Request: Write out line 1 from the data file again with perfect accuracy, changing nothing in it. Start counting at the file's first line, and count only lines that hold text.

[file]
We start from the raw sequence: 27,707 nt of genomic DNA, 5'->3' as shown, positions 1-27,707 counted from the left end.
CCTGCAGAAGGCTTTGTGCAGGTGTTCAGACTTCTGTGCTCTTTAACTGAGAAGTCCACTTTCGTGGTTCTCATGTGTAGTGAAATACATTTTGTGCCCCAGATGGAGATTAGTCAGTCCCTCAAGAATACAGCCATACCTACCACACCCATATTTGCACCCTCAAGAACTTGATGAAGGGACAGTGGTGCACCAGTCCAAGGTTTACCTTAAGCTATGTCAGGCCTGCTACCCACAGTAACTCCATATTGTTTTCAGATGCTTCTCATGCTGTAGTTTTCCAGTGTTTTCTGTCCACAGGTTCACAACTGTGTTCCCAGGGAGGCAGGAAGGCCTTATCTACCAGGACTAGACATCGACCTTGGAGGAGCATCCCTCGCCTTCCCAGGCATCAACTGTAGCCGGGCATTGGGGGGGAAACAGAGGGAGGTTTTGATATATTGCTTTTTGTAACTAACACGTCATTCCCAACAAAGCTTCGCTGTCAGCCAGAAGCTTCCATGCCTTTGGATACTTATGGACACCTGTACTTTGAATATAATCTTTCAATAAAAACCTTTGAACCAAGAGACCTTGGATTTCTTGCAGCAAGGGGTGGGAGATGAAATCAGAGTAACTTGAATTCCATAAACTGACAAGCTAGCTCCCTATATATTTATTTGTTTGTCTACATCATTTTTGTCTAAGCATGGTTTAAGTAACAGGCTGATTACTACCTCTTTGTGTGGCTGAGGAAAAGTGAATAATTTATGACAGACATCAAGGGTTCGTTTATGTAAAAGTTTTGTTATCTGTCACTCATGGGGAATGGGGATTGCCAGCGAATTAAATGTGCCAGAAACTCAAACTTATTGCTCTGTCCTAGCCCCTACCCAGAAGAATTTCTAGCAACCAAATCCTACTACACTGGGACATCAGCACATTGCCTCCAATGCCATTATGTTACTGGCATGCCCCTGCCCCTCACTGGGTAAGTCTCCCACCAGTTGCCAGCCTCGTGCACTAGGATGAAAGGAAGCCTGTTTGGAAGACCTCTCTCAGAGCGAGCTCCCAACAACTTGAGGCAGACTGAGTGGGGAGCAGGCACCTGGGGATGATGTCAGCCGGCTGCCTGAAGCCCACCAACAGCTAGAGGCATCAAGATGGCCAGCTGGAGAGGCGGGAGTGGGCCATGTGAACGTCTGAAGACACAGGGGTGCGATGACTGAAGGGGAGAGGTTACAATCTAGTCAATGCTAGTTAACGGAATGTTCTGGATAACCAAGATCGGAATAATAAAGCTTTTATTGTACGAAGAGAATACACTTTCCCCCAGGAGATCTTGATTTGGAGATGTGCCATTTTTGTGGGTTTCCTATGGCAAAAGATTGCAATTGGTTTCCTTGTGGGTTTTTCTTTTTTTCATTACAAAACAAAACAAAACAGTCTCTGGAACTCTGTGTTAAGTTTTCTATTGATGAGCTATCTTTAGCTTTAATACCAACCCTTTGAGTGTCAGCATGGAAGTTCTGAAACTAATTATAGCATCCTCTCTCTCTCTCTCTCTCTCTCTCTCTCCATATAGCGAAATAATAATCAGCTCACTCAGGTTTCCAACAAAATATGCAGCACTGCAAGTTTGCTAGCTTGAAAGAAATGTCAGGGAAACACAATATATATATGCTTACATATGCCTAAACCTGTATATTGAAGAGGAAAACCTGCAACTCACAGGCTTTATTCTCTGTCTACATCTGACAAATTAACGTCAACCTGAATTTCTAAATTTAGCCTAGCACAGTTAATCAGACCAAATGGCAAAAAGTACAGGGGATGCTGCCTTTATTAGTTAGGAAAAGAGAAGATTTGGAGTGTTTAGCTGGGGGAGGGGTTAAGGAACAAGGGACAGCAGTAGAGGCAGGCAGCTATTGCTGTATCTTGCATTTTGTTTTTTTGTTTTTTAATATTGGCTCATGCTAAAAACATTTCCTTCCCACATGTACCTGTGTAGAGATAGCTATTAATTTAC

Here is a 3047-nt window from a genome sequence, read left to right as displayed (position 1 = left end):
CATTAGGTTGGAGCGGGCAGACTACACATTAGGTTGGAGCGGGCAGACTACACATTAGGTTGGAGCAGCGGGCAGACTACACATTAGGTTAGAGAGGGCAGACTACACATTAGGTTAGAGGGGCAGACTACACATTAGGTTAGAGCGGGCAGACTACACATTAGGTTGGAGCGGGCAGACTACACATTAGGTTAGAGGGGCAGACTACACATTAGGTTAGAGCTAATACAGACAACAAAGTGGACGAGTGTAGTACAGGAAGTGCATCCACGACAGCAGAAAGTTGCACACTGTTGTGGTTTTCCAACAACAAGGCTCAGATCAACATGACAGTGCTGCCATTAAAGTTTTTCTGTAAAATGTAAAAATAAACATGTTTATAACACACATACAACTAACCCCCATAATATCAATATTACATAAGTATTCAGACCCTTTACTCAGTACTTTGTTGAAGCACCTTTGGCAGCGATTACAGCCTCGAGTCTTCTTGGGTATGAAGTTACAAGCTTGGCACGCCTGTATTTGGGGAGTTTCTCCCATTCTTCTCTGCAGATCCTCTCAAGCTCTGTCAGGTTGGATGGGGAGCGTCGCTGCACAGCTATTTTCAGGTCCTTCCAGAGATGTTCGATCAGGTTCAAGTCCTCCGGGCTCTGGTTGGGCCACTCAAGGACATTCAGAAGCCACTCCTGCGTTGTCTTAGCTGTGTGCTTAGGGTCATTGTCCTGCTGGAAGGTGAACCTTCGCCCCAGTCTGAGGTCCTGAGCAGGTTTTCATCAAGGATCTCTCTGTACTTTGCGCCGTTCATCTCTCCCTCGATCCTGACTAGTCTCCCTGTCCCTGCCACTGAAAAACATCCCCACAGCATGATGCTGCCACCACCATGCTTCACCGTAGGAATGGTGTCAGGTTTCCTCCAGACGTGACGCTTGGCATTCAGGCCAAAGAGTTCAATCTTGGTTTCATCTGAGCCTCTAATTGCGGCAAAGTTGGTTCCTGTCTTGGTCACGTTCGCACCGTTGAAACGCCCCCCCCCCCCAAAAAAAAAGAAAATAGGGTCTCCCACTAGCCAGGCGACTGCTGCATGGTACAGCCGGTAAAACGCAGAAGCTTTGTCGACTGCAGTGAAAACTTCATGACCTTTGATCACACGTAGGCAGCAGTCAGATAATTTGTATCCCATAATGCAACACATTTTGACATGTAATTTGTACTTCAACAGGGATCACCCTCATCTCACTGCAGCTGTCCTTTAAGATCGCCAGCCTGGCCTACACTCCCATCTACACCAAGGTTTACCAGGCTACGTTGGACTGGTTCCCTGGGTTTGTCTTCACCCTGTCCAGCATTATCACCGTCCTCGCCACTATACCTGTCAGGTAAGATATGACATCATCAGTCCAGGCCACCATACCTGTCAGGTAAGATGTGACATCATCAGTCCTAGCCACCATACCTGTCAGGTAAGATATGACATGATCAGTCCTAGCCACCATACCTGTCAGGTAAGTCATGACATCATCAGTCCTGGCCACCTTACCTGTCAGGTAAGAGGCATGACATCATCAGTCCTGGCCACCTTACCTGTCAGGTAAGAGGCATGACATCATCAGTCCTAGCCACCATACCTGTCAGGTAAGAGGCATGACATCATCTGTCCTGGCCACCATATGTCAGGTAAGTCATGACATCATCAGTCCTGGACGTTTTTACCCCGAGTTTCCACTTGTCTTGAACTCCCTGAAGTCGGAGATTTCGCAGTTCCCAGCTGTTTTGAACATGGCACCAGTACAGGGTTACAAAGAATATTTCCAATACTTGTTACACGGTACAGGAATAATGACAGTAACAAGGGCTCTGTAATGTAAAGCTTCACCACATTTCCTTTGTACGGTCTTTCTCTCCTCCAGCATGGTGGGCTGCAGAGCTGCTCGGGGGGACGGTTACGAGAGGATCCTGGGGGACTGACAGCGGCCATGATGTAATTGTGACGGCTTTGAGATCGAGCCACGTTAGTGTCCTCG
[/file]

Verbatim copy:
We start from the raw sequence: 27,707 nt of genomic DNA, 5'->3' as shown, positions 1-27,707 counted from the left end.